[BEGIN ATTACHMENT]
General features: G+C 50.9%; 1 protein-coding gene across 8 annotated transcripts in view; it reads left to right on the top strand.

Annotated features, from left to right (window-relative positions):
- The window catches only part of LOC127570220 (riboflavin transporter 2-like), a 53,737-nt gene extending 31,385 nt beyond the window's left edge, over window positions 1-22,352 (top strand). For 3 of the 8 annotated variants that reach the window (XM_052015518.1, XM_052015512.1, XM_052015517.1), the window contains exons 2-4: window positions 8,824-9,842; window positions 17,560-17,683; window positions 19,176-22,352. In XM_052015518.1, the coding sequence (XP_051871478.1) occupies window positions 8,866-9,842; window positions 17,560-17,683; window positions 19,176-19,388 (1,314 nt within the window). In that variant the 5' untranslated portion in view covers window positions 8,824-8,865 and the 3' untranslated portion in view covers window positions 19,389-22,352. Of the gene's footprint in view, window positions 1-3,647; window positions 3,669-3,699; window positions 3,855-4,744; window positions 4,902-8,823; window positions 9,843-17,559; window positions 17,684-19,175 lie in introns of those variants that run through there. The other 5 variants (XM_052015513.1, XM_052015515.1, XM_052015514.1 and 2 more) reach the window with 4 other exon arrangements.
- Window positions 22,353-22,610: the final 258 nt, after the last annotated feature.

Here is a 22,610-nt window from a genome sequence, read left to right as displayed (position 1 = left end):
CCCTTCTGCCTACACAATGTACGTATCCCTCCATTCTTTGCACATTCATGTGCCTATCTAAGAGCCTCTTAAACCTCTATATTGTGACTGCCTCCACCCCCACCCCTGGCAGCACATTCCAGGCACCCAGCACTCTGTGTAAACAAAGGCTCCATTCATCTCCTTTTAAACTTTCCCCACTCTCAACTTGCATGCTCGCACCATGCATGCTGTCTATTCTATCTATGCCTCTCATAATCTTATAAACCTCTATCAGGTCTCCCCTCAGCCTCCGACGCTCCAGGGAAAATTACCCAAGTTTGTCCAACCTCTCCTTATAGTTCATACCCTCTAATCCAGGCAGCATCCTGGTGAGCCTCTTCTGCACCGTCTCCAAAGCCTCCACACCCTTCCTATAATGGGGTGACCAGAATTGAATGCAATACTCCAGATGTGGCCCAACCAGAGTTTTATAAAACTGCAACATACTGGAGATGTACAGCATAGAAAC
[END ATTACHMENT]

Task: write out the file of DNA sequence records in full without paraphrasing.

General features: G+C 50.9%; 1 protein-coding gene across 8 annotated transcripts in view; it reads left to right on the top strand.

Annotated features, from left to right (window-relative positions):
- The window catches only part of LOC127570220 (riboflavin transporter 2-like), a 53,737-nt gene extending 31,385 nt beyond the window's left edge, over window positions 1-22,352 (top strand). For 3 of the 8 annotated variants that reach the window (XM_052015518.1, XM_052015512.1, XM_052015517.1), the window contains exons 2-4: window positions 8,824-9,842; window positions 17,560-17,683; window positions 19,176-22,352. In XM_052015518.1, the coding sequence (XP_051871478.1) occupies window positions 8,866-9,842; window positions 17,560-17,683; window positions 19,176-19,388 (1,314 nt within the window). In that variant the 5' untranslated portion in view covers window positions 8,824-8,865 and the 3' untranslated portion in view covers window positions 19,389-22,352. Of the gene's footprint in view, window positions 1-3,647; window positions 3,669-3,699; window positions 3,855-4,744; window positions 4,902-8,823; window positions 9,843-17,559; window positions 17,684-19,175 lie in introns of those variants that run through there. The other 5 variants (XM_052015513.1, XM_052015515.1, XM_052015514.1 and 2 more) reach the window with 4 other exon arrangements.
- Window positions 22,353-22,610: the final 258 nt, after the last annotated feature.

Here is a 22,610-nt window from a genome sequence, read left to right as displayed (position 1 = left end):
CCCTTCTGCCTACACAATGTACGTATCCCTCCATTCTTTGCACATTCATGTGCCTATCTAAGAGCCTCTTAAACCTCTATATTGTGACTGCCTCCACCCCCACCCCTGGCAGCACATTCCAGGCACCCAGCACTCTGTGTAAACAAAGGCTCCATTCATCTCCTTTTAAACTTTCCCCACTCTCAACTTGCATGCTCGCACCATGCATGCTGTCTATTCTATCTATGCCTCTCATAATCTTATAAACCTCTATCAGGTCTCCCCTCAGCCTCCGACGCTCCAGGGAAAATTACCCAAGTTTGTCCAACCTCTCCTTATAGTTCATACCCTCTAATCCAGGCAGCATCCTGGTGAGCCTCTTCTGCACCGTCTCCAAAGCCTCCACACCCTTCCTATAATGGGGTGACCAGAATTGAATGCAATACTCCAGATGTGGCCCAACCAGAGTTTTATAAAACTGCAACATACTGGAGATGTACAGCATAGAAAC